Advocates Urge Advancement of Student Screening for Mental Health and Substance Misuse Program

State Senator Vitale and Assemblywoman Murphy Champion Legislation to Deliver Early Intervention Services to Students at Risk

September 29, 2022 – Trenton, NJ – On Thursday morning, statewide advocacy organization NJ Citizen Action held a press conference to call for the passage of S298/A2504 establishing a universal school screening program to identify students at risk of mental health or substance misuse challenges. They were joined by the bill’s primary sponsors, State Senator Joseph Vitale (D-19) and Assemblywoman Carol Murphy (D-7), along with staff and students from Bordentown Regional High School, where a successful pilot program recently concluded.

“Student mental health and substance use are among our most pressing societal issues. They affect families and children all across our State, reaching all of its ZIP codes. Universal screening in schools, as reporting from the various pilot programs has shown, can help us ensure that no student falls through the cracks and that those who need it will get timely access to treatment,” said Sen. Joe Vitale, Chair of the Senate Health, Human Services and Senior Citizens Committee. “I’m excited to renew the conversation around universal screening in schools, learn from the pilot districts that have admirably taken it upon themselves to implement such programs, and work with our education partners to make a universal program the reality.”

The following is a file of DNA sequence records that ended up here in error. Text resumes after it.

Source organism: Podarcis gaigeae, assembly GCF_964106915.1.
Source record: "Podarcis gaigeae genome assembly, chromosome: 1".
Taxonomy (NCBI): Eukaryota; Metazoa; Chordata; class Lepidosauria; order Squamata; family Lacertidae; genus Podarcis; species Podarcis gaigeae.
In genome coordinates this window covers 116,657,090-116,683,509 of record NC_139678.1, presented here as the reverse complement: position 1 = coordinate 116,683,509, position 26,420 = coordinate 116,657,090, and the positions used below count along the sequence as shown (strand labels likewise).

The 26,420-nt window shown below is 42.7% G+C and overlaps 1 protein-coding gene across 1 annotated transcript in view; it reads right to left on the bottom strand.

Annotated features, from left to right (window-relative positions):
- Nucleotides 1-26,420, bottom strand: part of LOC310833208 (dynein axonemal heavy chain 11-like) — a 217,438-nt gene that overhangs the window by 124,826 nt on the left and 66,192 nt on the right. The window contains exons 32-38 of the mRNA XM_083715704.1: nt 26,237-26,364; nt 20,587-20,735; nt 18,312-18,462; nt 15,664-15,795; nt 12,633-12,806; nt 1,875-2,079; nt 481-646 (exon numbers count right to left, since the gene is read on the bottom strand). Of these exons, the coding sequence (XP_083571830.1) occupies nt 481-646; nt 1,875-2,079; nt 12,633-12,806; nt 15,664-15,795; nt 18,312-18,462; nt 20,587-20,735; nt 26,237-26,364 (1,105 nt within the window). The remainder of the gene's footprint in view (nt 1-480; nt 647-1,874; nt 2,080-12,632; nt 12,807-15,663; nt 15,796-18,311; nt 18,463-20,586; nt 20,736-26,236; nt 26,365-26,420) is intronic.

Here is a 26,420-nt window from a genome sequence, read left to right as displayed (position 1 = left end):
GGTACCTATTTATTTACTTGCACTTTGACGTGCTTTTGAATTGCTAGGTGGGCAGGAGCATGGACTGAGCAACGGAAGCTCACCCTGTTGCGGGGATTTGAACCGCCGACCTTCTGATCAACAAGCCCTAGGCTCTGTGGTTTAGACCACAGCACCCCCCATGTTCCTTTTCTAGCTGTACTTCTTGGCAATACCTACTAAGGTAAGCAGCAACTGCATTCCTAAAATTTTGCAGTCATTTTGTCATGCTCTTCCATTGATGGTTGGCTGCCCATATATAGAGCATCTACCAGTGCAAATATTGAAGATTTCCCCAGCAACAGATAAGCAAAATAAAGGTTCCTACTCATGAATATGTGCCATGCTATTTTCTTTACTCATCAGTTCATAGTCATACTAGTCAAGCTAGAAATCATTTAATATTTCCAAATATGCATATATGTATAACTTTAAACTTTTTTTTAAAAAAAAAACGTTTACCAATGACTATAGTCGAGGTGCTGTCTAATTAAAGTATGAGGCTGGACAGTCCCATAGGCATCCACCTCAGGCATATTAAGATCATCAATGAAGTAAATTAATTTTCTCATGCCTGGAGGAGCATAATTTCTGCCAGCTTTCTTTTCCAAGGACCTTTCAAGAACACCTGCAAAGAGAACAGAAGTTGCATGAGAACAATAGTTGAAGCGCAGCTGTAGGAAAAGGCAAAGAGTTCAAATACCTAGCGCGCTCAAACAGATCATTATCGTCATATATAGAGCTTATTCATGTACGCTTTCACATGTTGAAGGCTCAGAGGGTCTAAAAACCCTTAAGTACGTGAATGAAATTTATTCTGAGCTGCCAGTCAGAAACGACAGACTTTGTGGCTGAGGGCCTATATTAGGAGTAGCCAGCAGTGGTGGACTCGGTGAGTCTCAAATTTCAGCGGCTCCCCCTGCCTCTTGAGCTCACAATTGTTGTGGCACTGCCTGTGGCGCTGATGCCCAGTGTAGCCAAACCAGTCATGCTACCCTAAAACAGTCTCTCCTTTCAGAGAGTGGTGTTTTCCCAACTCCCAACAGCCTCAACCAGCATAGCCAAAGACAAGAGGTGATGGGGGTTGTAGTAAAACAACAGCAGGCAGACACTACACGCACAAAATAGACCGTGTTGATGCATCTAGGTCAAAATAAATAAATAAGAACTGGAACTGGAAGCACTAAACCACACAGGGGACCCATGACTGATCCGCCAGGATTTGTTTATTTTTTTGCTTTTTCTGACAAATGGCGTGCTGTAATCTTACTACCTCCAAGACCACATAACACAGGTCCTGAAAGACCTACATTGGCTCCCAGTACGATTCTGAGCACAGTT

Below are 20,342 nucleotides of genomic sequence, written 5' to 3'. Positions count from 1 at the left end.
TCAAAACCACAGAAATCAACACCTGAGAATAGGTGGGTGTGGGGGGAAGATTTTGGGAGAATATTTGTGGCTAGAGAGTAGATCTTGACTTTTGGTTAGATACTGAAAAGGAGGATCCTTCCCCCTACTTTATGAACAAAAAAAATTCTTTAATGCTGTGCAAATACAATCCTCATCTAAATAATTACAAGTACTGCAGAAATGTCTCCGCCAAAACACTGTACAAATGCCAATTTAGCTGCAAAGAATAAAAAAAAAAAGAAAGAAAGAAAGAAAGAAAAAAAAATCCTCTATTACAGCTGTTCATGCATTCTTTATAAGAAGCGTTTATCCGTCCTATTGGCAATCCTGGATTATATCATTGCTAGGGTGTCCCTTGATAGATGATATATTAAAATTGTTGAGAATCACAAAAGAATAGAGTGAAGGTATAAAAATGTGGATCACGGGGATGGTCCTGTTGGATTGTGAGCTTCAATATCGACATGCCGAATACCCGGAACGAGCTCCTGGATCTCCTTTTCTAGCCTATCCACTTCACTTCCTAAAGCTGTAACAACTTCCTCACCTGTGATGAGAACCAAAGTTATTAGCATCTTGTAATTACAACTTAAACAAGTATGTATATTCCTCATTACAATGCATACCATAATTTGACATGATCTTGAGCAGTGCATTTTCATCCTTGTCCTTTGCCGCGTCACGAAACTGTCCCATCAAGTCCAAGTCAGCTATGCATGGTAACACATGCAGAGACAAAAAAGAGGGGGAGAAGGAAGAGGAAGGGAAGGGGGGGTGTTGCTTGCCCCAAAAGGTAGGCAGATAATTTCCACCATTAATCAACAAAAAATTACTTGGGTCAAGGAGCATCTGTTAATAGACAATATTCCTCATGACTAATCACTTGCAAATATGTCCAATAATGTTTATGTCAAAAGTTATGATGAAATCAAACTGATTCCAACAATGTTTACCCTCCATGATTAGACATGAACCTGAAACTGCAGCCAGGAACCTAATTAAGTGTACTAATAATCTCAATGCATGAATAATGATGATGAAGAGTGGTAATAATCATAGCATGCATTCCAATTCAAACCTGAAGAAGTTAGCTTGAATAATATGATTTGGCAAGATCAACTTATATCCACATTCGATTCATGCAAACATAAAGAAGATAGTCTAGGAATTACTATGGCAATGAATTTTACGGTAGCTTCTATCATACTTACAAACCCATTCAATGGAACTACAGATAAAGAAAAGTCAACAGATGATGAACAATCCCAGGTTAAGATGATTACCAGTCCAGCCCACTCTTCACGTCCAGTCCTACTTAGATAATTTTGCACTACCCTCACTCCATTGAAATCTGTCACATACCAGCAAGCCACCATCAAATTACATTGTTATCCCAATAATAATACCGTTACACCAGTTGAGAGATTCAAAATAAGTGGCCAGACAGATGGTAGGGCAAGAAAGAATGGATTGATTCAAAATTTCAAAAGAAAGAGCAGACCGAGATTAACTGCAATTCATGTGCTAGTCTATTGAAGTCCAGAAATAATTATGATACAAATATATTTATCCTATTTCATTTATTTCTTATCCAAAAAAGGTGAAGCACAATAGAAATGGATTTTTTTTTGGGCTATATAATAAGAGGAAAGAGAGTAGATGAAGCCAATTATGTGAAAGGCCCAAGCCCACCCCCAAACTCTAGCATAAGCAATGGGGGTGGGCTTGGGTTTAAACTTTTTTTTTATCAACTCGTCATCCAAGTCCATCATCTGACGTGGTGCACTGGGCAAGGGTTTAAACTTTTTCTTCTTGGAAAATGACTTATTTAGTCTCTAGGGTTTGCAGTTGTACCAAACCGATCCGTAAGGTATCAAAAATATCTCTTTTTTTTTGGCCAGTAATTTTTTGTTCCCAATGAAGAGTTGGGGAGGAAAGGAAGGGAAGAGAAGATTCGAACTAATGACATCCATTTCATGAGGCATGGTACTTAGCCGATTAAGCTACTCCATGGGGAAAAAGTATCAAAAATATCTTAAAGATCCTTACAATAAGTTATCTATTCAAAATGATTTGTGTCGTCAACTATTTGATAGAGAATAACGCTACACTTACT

“Passage of this bill is crucial in securing a safe and healthy future for our students and children from the dangerous effects of addiction/substance abuse. With addiction and suicide being so rampant in our children it is more crucial than ever to pass a law to get students the help they need early on, rather than just reacting to these problems once tragedy strikes,” said Asw. Carol Murphy. “I am committed to protecting our children from substance abuse and this is why I sponsor A2504, to help students before it is too late. With screenings and early intervention, we can stop addiction before it ever starts.”